Rebecca enjoys speaking about her work and has presented papers at international conferences, including at Icon19 (Belfast), Artefacta (Helsinki) and StuCo (Dresden). She has also spoken about the What’s in our Drawers? project in a webinar hosted by the Icon Ethnography Group, and most recently presented a poster at the Icon Ceramics, Glass & Stained Glass Group’s virtual conference, Fragmented Stories, focusing on the use of 3D scanning technology as an aid to recreating missing elements on ceramic objects. As part of the Icon EPN team she is keen to foster opportunities for emerging conservators to support career development and champion their voice in the conservation community.
Riva is an emerging objects conservator currently working at Museum of London Archaeology (MOLA), treating fresh archaeological finds and providing conservation support for excavations in and around London. Before this, she worked with the archaeological collection of the Museum of London and did freelance work for Dorset Museum, supporting a £15M redevelopment project. During this time, she worked on remedial treatments for objects going on display, installation and decants of exhibitions, object handling and collection care training, condition reporting and creating museum conservation protocols.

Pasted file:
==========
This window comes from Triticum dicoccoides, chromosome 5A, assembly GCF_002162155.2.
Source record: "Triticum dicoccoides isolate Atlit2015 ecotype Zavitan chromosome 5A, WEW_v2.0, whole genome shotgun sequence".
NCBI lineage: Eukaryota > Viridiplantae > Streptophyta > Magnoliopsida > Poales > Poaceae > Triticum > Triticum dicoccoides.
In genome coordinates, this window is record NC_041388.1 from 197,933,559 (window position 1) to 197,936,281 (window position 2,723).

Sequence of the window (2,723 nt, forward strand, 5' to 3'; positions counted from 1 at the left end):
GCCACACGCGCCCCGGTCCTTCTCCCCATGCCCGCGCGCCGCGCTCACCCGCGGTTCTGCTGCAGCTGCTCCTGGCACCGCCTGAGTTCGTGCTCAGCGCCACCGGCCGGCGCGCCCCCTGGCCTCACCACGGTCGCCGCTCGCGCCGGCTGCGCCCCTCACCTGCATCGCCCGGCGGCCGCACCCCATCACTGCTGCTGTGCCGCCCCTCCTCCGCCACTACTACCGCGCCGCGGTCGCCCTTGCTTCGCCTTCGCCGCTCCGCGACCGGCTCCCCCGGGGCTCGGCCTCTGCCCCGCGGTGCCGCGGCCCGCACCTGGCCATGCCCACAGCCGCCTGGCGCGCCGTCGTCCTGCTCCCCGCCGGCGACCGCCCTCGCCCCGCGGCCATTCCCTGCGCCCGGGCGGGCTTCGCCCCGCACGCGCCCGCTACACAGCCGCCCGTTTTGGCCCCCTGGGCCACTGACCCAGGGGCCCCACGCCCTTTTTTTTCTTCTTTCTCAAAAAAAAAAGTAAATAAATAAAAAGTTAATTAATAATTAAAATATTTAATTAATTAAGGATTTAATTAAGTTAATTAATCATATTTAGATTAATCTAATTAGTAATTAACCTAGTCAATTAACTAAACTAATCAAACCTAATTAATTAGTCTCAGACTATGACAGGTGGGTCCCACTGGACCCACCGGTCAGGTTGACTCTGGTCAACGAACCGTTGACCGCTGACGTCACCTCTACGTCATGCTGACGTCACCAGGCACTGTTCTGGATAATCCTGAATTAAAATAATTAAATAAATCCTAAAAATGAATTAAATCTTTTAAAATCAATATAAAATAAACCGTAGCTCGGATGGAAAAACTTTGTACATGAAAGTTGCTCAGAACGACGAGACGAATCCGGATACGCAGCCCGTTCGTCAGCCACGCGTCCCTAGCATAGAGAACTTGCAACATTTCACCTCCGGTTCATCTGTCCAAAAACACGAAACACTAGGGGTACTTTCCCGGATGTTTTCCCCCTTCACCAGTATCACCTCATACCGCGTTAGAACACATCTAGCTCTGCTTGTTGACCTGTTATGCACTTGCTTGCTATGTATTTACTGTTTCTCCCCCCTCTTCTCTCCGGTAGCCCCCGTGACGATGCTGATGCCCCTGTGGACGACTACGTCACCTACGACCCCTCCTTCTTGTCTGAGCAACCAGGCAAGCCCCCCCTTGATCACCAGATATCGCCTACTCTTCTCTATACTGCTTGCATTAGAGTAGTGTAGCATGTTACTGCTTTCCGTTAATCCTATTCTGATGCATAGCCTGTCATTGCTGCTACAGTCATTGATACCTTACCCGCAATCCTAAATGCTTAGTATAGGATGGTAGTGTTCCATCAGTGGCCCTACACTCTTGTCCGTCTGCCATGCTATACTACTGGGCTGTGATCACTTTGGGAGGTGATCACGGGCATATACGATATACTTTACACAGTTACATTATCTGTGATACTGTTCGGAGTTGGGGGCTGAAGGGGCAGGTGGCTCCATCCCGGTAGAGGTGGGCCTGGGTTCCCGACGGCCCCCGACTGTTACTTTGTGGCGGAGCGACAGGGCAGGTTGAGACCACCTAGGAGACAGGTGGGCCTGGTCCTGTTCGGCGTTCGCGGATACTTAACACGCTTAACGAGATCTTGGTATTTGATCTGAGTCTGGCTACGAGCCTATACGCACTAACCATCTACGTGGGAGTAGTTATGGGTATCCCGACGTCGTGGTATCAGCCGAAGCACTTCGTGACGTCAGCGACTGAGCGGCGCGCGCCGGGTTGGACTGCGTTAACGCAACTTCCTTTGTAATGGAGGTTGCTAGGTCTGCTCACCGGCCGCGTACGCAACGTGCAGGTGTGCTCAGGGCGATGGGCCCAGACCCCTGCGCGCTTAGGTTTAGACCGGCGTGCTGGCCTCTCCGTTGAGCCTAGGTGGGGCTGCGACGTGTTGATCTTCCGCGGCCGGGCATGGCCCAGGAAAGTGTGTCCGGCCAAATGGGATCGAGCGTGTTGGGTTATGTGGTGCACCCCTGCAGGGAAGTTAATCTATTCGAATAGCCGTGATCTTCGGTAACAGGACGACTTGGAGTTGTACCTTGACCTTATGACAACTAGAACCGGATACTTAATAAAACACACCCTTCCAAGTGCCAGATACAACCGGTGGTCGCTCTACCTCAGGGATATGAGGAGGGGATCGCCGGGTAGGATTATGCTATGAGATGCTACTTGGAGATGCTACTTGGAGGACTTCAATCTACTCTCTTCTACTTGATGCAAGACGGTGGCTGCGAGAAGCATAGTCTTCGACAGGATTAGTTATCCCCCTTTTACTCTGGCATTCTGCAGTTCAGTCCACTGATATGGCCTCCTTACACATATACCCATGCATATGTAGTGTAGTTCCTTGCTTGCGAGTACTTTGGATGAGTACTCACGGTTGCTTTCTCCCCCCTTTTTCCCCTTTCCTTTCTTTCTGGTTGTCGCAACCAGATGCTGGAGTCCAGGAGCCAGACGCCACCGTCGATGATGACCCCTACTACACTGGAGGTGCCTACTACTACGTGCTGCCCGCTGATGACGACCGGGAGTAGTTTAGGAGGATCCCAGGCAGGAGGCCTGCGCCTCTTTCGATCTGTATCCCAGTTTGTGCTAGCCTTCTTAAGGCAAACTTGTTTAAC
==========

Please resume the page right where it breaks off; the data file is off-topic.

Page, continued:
In 2020, Riva completed her MA in Conservation of Archaeological and Museum Objects at Durham University, during which she did a 9-month placement at the Royal Albert Memorial Museum. Here she worked on research projects for her degree, while also being involved in the day-to-day collection care and exhibition planning.
Besides her current work in archaeology, Riva is also interested in social history collections, glass & ceramics conservation and museum outreach projects. She has been in the EPN committee for two years and enjoys connecting with fellow emerging professionals, and the collaboration and enthusiasm that the network encourages.
Carola Del Mese
Carola is a student member of the Emerging Professionals Network. She is currently studying an MA in Conservation of Metals at West Dean College, following a Post Graduate diploma in the same subject. Her undergraduate degree was in 3-Dimentional Glass Craftsmanship and Design at Wolverhampton University.
Carola entered conservation from a career in the creative arts, having trained as a theatrical prop-maker at Glyndebourne Opera House, focusing on metalwork, scenic prop making and sculpture.
In 2018 Carola undertook an internship in the conservation department of Brighton Royal Pavilion and Museums, and during her Post Graduate year at West Dean, Carola received the Arts Scholar’s Conservation Award, the Sydney Sanders Trust Award and The BADA Harold Davies Prize for her student projects. Prior to her MA in 2020, Carola interned at Fishbourne Roman Palace and Worthing Museum in Sussex and initiated public engagement projects within both of these institutions. Her focus is on metalwork and archaeological objects, and her MA research project developing a gap-filling material for outdoor metal objects.